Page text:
Holiday gift guide: Here are 13 great children’s and teen books to consider this year

There’s something for all ages, including celebrated books by Jerry Craft, Jason Reynolds, Isabel Quintero, Elisha Cooper, Jokha Alharthi and Kwame Alexander.

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Jerry Craft’s “New Kid” has been acclaimed as “an engrossing, humourous and vitally important graphic novel that should be required reading in every middle school in America,” among other accolades.

Jerry Craft’s “New Kid” has been acclaimed as “an engrossing, humourous and vitally important graphic novel that should be required reading in every middle school in America,” among other accolades.

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We’ve pored over the past year’s best-reviewed, best-selling and buzziest of books for kids from preschool-age to their teens and picked 14 that should please even the pickiest young readers on your gift-shopping list this holiday season.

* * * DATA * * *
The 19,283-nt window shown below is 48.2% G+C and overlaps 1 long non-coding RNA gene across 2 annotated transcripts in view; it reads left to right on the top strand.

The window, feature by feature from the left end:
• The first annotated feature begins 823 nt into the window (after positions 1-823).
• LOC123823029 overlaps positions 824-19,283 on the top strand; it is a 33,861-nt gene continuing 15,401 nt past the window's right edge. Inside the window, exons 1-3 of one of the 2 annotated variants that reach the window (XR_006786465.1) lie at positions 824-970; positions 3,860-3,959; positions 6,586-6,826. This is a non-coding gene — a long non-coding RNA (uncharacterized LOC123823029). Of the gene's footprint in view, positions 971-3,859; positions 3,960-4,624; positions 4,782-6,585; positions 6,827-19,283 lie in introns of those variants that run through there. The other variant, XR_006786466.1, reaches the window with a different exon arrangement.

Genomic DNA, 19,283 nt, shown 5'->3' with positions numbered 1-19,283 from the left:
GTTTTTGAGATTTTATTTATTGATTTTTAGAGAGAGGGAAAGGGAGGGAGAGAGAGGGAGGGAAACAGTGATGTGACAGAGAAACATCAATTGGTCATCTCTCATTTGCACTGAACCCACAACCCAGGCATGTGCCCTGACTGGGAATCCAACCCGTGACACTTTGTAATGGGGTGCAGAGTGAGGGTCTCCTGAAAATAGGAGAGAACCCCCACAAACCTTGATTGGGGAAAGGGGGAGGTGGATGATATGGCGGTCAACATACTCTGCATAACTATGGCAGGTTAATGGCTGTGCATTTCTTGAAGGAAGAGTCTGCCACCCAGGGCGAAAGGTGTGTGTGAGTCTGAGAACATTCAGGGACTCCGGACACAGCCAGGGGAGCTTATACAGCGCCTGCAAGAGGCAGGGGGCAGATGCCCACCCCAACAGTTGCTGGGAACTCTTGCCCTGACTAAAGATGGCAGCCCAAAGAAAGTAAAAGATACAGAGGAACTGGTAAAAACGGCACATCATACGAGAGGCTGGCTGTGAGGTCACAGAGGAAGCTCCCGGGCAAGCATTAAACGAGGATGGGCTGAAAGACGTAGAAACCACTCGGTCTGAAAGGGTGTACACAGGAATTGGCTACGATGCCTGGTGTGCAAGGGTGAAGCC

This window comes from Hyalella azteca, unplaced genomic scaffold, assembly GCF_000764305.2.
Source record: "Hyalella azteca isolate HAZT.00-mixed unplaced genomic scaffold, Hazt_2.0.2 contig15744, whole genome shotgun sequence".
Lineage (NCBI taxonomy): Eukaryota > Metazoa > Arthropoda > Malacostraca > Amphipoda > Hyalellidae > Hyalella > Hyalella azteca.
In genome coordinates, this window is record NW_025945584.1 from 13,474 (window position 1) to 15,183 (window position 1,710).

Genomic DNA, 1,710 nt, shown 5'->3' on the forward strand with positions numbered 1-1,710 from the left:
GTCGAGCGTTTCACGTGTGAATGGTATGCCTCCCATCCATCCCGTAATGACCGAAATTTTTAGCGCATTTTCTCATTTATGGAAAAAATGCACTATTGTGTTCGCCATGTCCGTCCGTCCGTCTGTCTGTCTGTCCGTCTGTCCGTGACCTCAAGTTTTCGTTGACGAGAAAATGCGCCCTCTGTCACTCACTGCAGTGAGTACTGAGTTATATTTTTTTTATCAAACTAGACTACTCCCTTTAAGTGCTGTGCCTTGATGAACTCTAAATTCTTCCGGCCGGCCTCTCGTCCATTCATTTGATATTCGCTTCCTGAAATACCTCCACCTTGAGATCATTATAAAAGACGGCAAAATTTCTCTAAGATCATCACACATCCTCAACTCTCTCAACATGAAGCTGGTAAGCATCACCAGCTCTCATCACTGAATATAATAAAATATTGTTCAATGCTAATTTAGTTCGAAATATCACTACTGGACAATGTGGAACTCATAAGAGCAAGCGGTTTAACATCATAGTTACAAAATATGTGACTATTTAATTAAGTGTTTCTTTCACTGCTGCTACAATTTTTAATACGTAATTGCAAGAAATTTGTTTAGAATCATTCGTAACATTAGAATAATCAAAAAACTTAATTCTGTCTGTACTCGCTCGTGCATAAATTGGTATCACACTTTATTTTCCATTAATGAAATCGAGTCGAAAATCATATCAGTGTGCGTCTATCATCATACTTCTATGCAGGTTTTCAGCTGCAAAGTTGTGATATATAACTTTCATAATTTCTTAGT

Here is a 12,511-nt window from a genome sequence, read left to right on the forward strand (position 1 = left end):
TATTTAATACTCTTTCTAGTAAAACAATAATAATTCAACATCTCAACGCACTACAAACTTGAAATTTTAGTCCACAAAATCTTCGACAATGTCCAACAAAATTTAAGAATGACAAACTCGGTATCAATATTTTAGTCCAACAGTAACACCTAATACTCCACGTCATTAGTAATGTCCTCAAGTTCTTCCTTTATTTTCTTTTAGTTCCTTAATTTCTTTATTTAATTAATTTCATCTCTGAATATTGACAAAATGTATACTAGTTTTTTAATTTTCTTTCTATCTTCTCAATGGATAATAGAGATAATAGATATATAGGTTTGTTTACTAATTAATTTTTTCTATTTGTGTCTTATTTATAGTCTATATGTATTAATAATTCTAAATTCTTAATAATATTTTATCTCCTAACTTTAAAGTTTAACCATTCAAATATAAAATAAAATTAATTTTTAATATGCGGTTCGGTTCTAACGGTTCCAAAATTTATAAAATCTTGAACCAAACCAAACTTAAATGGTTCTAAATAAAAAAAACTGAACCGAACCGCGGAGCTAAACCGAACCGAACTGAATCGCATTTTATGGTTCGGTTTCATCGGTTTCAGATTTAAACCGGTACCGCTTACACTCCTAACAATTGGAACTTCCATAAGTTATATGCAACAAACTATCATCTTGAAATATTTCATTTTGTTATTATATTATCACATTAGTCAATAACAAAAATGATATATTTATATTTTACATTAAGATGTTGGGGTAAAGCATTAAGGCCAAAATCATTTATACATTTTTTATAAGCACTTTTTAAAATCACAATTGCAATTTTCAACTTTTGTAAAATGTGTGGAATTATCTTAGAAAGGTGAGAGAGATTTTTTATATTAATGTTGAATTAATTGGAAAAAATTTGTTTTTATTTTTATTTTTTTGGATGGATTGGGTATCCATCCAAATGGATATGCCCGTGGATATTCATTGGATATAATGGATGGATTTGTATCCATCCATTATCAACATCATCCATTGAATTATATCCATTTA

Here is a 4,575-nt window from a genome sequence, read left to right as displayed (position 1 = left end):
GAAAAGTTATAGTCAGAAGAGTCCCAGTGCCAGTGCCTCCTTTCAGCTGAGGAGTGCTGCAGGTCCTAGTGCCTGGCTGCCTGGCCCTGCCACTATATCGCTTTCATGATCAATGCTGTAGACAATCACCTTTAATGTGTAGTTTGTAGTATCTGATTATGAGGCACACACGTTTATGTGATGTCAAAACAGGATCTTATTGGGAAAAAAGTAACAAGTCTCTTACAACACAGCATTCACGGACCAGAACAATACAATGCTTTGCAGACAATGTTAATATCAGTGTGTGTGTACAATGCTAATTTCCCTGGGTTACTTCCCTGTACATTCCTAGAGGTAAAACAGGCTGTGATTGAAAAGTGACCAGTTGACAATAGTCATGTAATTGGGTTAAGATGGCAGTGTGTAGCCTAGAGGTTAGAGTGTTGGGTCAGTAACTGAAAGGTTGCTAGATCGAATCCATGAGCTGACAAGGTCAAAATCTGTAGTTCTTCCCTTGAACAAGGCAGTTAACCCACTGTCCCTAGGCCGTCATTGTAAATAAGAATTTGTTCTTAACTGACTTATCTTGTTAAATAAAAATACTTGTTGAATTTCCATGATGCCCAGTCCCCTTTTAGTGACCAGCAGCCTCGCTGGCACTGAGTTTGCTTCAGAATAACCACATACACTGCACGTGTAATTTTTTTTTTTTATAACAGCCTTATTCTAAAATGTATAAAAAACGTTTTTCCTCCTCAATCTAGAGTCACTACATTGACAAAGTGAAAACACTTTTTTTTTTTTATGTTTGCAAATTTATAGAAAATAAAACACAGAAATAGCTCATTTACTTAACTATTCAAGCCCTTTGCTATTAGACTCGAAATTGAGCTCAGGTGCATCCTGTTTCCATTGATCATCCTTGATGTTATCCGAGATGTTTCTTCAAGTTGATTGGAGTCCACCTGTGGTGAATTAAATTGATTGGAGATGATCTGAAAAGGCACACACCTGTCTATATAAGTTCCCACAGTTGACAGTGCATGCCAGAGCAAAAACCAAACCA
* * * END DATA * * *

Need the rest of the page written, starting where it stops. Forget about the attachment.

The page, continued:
‘New Kid’ written and illustrated by Jerry Craft

(HarperCollins, graphic novel, ages 8-12, $12.99)

What it’s about:This story centers on an African American seventh-grader as he deals with being the new kid at a private, largely white school.

The buzz:“An engrossing, humorous and vitally important graphic novel that should be required reading in every middle school in America,” says Kirkus Reviews, which gave the book its $50,000 Kirkus Prize for young people’s literature.

‘Look Both Ways: A Tale Told in Ten Blocks’by Jason Reynolds

(Atheneum / Caitlyn Dlouhy Books, fiction, $17.99, ages 10-14)

What it’s about:Ten stories with many interconnections, focus on well-drawn African American teenagers going through a range of experiences that will ring true with many urban kids.